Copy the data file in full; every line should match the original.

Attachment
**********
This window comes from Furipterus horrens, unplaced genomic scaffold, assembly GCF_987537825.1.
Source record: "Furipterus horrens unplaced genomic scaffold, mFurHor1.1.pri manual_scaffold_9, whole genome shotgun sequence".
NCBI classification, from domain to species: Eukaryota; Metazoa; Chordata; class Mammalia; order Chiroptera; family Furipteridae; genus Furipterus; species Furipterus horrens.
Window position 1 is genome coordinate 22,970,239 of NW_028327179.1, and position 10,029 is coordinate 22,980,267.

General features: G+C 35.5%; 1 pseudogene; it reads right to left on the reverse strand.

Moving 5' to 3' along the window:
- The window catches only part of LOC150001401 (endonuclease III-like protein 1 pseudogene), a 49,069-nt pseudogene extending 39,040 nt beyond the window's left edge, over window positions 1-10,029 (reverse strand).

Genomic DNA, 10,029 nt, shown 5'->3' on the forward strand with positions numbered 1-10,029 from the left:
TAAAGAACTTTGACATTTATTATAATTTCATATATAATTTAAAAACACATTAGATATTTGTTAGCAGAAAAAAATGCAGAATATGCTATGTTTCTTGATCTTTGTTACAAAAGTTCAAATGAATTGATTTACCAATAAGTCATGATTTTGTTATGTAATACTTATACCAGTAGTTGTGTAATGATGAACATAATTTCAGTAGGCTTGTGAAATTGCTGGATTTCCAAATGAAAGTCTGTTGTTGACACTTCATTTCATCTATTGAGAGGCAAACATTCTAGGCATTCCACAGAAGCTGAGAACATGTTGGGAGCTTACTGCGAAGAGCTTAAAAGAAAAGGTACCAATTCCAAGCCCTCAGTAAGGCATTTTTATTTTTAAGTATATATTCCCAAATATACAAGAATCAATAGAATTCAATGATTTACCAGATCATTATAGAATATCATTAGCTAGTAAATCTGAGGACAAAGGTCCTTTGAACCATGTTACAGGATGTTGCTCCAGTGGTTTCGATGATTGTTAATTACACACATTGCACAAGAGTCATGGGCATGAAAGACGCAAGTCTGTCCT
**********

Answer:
This window comes from Furipterus horrens, unplaced genomic scaffold, assembly GCF_987537825.1.
Source record: "Furipterus horrens unplaced genomic scaffold, mFurHor1.1.pri manual_scaffold_9, whole genome shotgun sequence".
NCBI classification, from domain to species: Eukaryota; Metazoa; Chordata; class Mammalia; order Chiroptera; family Furipteridae; genus Furipterus; species Furipterus horrens.
Window position 1 is genome coordinate 22,970,239 of NW_028327179.1, and position 10,029 is coordinate 22,980,267.

General features: G+C 35.5%; 1 pseudogene; it reads right to left on the reverse strand.

Moving 5' to 3' along the window:
- The window catches only part of LOC150001401 (endonuclease III-like protein 1 pseudogene), a 49,069-nt pseudogene extending 39,040 nt beyond the window's left edge, over window positions 1-10,029 (reverse strand).

Genomic DNA, 10,029 nt, shown 5'->3' on the forward strand with positions numbered 1-10,029 from the left:
TAAAGAACTTTGACATTTATTATAATTTCATATATAATTTAAAAACACATTAGATATTTGTTAGCAGAAAAAAATGCAGAATATGCTATGTTTCTTGATCTTTGTTACAAAAGTTCAAATGAATTGATTTACCAATAAGTCATGATTTTGTTATGTAATACTTATACCAGTAGTTGTGTAATGATGAACATAATTTCAGTAGGCTTGTGAAATTGCTGGATTTCCAAATGAAAGTCTGTTGTTGACACTTCATTTCATCTATTGAGAGGCAAACATTCTAGGCATTCCACAGAAGCTGAGAACATGTTGGGAGCTTACTGCGAAGAGCTTAAAAGAAAAGGTACCAATTCCAAGCCCTCAGTAAGGCATTTTTATTTTTAAGTATATATTCCCAAATATACAAGAATCAATAGAATTCAATGATTTACCAGATCATTATAGAATATCATTAGCTAGTAAATCTGAGGACAAAGGTCCTTTGAACCATGTTACAGGATGTTGCTCCAGTGGTTTCGATGATTGTTAATTACACACATTGCACAAGAGTCATGGGCATGAAAGACGCAAGTCTGTCCT